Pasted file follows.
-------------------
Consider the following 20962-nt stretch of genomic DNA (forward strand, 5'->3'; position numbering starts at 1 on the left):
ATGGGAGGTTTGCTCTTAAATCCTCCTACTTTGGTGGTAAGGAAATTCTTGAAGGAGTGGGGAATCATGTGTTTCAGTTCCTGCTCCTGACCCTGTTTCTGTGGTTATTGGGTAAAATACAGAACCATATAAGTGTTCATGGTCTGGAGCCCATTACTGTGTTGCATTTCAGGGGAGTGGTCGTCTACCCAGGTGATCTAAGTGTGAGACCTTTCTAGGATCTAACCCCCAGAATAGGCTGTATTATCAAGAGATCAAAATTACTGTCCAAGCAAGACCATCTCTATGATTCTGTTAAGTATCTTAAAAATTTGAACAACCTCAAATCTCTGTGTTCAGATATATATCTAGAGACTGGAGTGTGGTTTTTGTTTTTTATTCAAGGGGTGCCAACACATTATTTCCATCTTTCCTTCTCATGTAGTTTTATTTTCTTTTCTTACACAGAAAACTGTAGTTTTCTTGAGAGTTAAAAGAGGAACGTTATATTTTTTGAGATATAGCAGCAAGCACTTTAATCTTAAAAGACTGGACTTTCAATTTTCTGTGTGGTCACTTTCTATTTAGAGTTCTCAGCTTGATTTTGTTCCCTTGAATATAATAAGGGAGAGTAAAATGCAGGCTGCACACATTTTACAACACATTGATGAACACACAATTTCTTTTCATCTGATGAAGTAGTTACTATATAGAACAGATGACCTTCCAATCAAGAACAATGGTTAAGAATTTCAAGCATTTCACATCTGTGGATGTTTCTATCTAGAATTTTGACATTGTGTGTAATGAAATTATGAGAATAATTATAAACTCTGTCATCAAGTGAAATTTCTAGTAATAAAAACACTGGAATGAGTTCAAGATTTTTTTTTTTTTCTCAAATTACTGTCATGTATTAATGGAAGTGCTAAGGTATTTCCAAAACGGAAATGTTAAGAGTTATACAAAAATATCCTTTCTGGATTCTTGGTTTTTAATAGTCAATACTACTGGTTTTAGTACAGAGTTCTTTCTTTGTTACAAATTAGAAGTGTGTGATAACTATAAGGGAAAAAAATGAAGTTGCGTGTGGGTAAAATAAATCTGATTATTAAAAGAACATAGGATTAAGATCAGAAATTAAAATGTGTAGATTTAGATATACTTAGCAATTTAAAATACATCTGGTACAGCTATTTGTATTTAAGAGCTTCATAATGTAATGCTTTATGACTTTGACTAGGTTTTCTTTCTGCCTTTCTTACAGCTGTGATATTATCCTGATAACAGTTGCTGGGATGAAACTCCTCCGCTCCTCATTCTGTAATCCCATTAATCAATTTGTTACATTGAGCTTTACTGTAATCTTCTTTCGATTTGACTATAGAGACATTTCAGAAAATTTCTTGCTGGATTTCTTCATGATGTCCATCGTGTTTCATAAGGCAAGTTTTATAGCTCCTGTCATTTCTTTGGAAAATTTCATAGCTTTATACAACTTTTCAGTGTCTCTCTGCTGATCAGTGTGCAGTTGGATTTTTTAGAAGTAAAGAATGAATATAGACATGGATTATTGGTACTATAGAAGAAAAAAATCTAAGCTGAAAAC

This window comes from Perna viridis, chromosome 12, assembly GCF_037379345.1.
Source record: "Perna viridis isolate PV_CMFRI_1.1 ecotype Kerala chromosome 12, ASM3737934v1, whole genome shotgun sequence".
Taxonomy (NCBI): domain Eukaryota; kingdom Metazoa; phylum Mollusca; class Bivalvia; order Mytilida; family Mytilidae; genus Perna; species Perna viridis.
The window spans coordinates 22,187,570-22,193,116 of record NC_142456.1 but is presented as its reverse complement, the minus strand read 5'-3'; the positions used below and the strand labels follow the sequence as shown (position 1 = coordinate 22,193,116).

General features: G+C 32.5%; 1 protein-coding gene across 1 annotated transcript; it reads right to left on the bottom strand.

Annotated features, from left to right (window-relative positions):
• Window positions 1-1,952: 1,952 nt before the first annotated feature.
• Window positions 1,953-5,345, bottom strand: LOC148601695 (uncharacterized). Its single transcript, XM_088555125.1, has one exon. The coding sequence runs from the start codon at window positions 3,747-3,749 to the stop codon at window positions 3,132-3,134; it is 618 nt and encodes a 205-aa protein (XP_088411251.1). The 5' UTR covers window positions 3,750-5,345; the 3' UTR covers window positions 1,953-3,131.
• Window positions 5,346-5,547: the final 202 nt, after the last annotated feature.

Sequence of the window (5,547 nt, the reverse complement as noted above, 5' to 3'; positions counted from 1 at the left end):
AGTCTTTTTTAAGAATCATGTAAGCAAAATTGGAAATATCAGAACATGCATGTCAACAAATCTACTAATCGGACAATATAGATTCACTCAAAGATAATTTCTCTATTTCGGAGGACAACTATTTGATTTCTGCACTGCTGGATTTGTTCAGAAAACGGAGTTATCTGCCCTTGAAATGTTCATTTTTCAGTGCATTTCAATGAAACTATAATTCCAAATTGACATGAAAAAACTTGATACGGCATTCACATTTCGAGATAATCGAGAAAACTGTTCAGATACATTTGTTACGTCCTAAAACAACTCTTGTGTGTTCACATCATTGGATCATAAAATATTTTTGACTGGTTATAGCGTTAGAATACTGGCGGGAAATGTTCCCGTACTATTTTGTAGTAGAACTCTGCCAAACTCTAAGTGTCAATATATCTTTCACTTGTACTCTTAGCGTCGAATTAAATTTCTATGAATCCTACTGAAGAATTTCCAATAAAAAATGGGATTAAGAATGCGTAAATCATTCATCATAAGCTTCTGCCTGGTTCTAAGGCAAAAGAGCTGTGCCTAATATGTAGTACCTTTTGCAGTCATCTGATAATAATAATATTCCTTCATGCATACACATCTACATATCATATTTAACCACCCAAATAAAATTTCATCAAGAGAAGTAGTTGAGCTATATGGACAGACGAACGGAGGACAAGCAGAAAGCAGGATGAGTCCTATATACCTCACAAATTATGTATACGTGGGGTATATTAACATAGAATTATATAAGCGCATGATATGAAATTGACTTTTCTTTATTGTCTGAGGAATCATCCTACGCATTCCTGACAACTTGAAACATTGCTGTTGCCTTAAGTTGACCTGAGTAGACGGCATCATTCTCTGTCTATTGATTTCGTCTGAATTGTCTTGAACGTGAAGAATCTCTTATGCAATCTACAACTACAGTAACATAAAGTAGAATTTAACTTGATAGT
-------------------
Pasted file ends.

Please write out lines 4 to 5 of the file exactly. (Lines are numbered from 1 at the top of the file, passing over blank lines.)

Source record: "Perna viridis isolate PV_CMFRI_1.1 ecotype Kerala chromosome 12, ASM3737934v1, whole genome shotgun sequence".
Taxonomy (NCBI): domain Eukaryota; kingdom Metazoa; phylum Mollusca; class Bivalvia; order Mytilida; family Mytilidae; genus Perna; species Perna viridis.